The narration is divided between two governesses, Grace and Harriet, her grandmother. Harriet has her own agenda and sends Grace to Fenix house that sealed her own future years ago. Harriet is equipped with a moderately interesting story line, unlike Grace who is a walking doormat with a snooze fest for a story. To tell you the truth, I'd far prefer it if the three young ones (Helen, Victoria and Lucas) were the narrators. They were so much more interesting than the two women whose voice is meek, repetitive and, in my opinion, frightfully boring at most times. There is no spirit in them, they only swoon over their employers, blushing and practically shoving themselves on them. It was a bit pathetic, actually....

What rescues the novel from the lowest of the low is Riordan's ability to create anticipation and atmosphere through well-written descriptions. The interactions, however, left a lot to be desired. Naturally, the language of the 1880s and the 1920s was stylized and formal, but this doesn't mean that it has to be flat and melodramatic. The story was so predictable and so loaded with clichés that I found my mind wandering to a millions other things as I was reading. When you are in the Tube and you catch yourself l gazing absent mindedly out of the window into the fast-moving darkness, there is definitely something wrong with the book in your hands.

Perhaps, readers who have a bit more tolerance with family dramas and romance may enjoy this. I'm not an admirer or these tropes. I want some form of meaning in the books I read, I want female characters that don't define themselves by blushing for a man. I want well-written dialogue and when a book is advertised as "Gothic", I want it to be...well, Gothic. Romance and forced tear-jerkers are not good for my headless (apparently) soul. I didn't grant one star out of respect for Riordan's first novel, but I admit I will think twice before I choose another work of hers. And, frankly, the clichéd doomed love affair between a governess and the "master of the house" has to seize. There can only be one "Jane Eyre", there can only be one Charlotte Bronte…

My reviews can also be found on https://theopinionatedreaderblog.wordpress.com ( )
  AmaliaGavea | Jul 15, 2018 |
"An enjoying atmospheric historical fiction to curl up with. "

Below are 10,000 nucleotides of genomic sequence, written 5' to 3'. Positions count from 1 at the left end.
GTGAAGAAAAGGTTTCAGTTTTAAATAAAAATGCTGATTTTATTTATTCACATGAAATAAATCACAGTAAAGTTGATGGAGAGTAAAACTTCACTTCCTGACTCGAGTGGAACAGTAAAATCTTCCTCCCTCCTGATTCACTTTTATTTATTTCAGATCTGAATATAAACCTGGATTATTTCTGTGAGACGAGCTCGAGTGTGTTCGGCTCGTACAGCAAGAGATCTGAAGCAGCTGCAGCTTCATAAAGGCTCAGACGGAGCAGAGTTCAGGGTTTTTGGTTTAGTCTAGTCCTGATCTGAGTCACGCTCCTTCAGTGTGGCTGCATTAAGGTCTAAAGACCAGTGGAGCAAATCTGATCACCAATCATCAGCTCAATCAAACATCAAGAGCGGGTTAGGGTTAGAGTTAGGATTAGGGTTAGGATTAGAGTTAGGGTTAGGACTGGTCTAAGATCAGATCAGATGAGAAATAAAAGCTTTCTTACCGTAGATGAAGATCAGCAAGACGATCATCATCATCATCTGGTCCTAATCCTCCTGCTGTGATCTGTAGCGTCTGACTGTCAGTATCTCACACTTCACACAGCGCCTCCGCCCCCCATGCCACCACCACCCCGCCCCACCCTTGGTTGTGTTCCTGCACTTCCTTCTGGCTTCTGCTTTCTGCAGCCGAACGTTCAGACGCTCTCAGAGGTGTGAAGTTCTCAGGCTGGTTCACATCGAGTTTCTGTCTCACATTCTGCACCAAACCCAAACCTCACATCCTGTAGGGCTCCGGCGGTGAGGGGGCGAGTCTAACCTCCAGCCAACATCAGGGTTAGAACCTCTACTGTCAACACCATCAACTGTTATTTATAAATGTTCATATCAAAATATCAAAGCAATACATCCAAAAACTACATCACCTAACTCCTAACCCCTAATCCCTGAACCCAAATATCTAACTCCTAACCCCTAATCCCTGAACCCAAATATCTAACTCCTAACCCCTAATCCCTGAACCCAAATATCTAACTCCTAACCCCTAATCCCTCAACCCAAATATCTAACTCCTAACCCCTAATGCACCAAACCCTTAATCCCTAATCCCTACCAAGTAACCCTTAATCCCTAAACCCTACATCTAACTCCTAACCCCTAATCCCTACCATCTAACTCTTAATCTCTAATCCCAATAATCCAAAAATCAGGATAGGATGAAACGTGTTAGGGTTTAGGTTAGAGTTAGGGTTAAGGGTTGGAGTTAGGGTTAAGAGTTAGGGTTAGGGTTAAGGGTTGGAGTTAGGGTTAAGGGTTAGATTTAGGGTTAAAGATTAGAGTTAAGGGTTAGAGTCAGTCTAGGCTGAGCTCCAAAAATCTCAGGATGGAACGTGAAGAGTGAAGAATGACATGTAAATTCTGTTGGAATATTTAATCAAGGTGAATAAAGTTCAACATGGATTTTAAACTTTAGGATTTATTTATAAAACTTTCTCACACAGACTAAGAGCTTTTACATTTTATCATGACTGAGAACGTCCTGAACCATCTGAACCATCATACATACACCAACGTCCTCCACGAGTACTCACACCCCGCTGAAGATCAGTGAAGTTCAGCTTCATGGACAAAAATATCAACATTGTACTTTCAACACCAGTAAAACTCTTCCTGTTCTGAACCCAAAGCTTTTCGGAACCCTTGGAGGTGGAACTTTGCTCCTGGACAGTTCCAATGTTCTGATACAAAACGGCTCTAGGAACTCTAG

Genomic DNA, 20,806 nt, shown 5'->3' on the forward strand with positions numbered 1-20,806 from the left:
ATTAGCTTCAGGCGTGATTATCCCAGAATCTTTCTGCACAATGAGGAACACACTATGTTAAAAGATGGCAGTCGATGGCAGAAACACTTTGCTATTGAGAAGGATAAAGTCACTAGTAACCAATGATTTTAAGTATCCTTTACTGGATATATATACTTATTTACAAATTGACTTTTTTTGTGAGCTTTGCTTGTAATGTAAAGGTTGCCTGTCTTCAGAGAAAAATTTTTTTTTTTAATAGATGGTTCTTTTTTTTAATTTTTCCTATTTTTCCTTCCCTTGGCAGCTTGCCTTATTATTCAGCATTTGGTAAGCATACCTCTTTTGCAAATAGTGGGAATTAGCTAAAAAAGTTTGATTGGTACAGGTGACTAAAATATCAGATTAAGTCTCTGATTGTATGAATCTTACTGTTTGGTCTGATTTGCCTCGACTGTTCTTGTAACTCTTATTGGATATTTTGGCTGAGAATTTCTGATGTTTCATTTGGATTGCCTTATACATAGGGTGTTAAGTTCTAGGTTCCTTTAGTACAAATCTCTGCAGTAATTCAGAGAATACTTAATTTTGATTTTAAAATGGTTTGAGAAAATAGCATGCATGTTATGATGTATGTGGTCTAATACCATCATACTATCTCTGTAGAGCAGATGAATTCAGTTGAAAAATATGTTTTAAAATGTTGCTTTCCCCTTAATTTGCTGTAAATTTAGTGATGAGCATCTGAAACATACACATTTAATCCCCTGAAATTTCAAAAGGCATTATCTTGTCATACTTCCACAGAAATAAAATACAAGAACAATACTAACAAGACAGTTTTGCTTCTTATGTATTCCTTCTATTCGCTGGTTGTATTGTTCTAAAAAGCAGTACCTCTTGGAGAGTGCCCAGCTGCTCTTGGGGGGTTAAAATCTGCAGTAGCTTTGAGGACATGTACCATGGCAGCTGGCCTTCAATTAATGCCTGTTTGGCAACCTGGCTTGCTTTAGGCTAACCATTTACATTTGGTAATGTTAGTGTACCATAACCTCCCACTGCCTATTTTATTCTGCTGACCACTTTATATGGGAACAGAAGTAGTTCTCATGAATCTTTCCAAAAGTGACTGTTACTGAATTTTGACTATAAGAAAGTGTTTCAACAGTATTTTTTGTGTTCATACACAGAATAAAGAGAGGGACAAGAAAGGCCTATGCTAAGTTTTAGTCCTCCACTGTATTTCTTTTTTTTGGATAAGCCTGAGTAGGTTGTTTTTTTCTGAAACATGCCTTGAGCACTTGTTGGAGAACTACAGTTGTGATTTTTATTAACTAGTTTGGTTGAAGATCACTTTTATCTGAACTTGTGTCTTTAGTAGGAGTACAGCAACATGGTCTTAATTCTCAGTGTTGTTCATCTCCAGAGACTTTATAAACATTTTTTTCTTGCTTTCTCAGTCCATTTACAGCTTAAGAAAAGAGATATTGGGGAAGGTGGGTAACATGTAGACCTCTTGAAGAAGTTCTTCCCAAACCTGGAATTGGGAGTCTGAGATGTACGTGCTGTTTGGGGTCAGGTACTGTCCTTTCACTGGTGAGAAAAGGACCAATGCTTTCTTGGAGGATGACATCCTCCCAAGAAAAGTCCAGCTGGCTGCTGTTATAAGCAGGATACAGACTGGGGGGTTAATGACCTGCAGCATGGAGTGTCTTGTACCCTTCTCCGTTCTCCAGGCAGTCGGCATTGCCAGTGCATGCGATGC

read more: http://likeiamfeasting.blogspot.gr/2016/10/shadow-hour-kate-riordan.html ( )
  mongoosenamedt | Oct 6, 2016 |
Grace Fairford has grown up listening to her grandmother's stories of her time as governess at Fenix House, a remote house near to Cheltenham. When a position is advertised for a governess/nurse there, Grace is encouraged to apply. Her grandmother, Harriet Jenner, feels she has unfinished business there which can be put to bed by her granddaughter.

The story is told from both points of view, Harriet's in the third person in 1878 and Grace's in the first in 1922. I must admit that at the beginning and for probably a good part of the first half of the book, I found myself having to reread bits because I wasn't quite taking it all in and the two stories were very similar with a lot of the same names popping up. After a while though, I became absorbed in the two women's stories.

It was really good for plot development to have Grace meeting with people from Harriet's time and as a reader I found that really interesting (despite my earlier comments about it being confusing). A bit of a slow burner but one which I enjoyed a lot. Sometimes I wondered where it was all going but each small detail tied into the plot perfectly. ( )
  nicx27 | Jun 20, 2016 |
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"Harriet Jenner is just twenty-one when she walks through the gates of Fenix House. Reeling from a personal tragedy, she doesn't expect her new life as a governess to be easy. But she certainly does not foresee the spell Fenix House will cast. Almost fifty years later, Harriet's granddaughter Grace follows in her footsteps. For Grace, raised on Harriet's spellbinding stories, Fenix House is a fairy tale; a magical place suspended in time. But the now-faded grandeur of the mansion soon begins to reveal the holes in Harriet's story and Grace finds herself in a place of secrets and shadows. For Fenix House hides truths about her family, and everything that she once knew is about to change." -- Title display.… (more)